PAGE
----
TCMH Holdings Pty Ltd pleaded guilty at the Melbourne Magistrates’ Court on Monday to one count of failing to provide or maintain a safe system of work and one count of failing to provide information, instruction or training to its employees.

The incident happened on 19 April 2010 at the company’s Thomastown factory. A worker was using a lathe to machine a metal rod which was spinning around 1050 times per minute.

The court was told the rod was protruding from the machine by more than a metre when it struck a nearby worker.

WorkSafe’s investigation found no guard was in place to cover the protruding piece of metal and that the machine’s operator hadn’t received proper instruction, supervision and training.

Magistrate Jack Vandertseen fined the company $70,000 on each charge and ordered it to pay $10,000 in legal costs.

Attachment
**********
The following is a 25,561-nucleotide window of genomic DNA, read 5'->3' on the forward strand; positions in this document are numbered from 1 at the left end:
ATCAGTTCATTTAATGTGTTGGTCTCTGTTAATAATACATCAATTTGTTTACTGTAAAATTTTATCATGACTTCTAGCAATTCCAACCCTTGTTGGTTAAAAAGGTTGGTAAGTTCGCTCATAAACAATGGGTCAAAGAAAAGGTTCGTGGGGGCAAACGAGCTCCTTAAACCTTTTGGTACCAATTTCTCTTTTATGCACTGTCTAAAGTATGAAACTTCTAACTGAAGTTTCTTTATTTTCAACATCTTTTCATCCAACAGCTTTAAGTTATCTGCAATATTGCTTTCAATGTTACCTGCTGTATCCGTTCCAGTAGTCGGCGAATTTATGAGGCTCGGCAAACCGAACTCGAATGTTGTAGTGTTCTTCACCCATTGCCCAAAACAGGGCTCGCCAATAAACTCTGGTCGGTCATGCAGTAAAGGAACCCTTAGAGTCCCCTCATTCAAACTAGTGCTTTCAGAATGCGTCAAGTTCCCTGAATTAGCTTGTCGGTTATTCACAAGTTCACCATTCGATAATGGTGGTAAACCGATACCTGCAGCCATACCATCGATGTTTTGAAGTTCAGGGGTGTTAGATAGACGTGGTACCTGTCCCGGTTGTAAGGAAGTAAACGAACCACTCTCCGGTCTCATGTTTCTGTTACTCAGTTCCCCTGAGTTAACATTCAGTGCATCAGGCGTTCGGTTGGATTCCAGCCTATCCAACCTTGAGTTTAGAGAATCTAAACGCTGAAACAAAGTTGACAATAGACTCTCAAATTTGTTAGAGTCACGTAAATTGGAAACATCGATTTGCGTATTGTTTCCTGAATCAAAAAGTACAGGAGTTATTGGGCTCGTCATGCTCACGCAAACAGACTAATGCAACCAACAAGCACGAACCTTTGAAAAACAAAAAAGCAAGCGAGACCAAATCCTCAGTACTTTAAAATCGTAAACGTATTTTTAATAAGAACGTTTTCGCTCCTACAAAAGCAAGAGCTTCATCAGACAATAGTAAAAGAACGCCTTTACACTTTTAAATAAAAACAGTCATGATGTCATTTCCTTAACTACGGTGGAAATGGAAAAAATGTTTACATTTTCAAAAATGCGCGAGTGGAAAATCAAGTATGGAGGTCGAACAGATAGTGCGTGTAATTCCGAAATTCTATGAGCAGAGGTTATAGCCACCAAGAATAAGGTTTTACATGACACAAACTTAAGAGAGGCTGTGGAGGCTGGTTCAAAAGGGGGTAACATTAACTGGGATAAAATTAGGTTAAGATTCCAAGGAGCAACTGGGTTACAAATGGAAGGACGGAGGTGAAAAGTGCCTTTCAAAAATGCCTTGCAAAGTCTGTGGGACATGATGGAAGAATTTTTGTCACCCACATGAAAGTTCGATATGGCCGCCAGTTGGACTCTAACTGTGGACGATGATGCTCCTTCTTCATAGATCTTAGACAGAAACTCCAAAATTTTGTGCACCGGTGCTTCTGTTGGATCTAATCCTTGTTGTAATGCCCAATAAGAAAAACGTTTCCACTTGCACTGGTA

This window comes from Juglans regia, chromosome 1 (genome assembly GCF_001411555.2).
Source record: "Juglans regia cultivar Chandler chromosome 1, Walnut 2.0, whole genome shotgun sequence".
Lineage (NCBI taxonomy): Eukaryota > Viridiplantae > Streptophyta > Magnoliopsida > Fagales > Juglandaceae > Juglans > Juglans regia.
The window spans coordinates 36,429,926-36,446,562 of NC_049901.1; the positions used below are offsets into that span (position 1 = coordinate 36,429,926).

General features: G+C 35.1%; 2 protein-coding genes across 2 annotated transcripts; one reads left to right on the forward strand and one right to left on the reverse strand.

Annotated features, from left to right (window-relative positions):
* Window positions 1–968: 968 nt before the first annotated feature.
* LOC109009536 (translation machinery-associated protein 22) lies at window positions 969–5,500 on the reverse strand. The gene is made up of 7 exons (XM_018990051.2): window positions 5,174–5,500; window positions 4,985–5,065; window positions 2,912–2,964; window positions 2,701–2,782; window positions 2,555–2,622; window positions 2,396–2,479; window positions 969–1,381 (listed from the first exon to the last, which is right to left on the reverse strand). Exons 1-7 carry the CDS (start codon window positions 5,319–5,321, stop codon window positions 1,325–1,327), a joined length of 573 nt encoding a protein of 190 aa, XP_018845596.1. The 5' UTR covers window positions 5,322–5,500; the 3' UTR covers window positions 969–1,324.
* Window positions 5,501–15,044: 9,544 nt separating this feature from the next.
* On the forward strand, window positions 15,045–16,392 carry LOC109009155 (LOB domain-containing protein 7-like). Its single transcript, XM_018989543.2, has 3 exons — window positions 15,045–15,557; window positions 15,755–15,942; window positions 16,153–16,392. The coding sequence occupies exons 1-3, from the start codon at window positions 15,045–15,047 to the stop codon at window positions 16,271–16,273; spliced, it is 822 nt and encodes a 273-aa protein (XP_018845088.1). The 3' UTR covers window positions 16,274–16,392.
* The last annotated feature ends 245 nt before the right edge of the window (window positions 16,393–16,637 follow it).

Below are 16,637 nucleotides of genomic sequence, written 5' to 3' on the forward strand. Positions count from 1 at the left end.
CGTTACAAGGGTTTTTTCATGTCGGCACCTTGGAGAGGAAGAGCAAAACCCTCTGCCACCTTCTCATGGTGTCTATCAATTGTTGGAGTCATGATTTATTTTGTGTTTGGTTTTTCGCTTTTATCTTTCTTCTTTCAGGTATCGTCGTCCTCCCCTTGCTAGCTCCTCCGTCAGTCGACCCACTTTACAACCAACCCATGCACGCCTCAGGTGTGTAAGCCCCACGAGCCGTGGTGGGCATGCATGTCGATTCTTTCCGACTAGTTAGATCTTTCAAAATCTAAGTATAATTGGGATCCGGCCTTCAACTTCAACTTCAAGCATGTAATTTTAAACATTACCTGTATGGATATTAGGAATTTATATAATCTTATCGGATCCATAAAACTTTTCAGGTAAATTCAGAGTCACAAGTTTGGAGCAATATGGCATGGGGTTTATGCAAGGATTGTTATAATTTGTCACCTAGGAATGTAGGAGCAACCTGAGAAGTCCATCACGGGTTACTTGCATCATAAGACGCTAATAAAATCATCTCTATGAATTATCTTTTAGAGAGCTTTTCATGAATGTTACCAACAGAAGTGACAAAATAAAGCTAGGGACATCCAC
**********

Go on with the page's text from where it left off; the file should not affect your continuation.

WorkSafe Regional Director, Shane Gillard, said proper guarding was a simple, cheap and effective solution that went a long way.

“Machines are essential to businesses but the risks must be controlled,” he said.

“Prevention begins with understanding the risk and what can be done to prevent it. It’s achieved by ensuring people are properly trained and supervised and that appropriate guards are in place at all times.“

WorkSafe recently launched a public awareness campaign targeting dangerous machines, calling on businesses to do all they can to make machines safer.

WorkSafe statistics show that of the nearly 11,000 injuries caused by dangerous machines over the past five years, 71 per cent were in the manufacturing, construction, transport, warehousing and storage industries.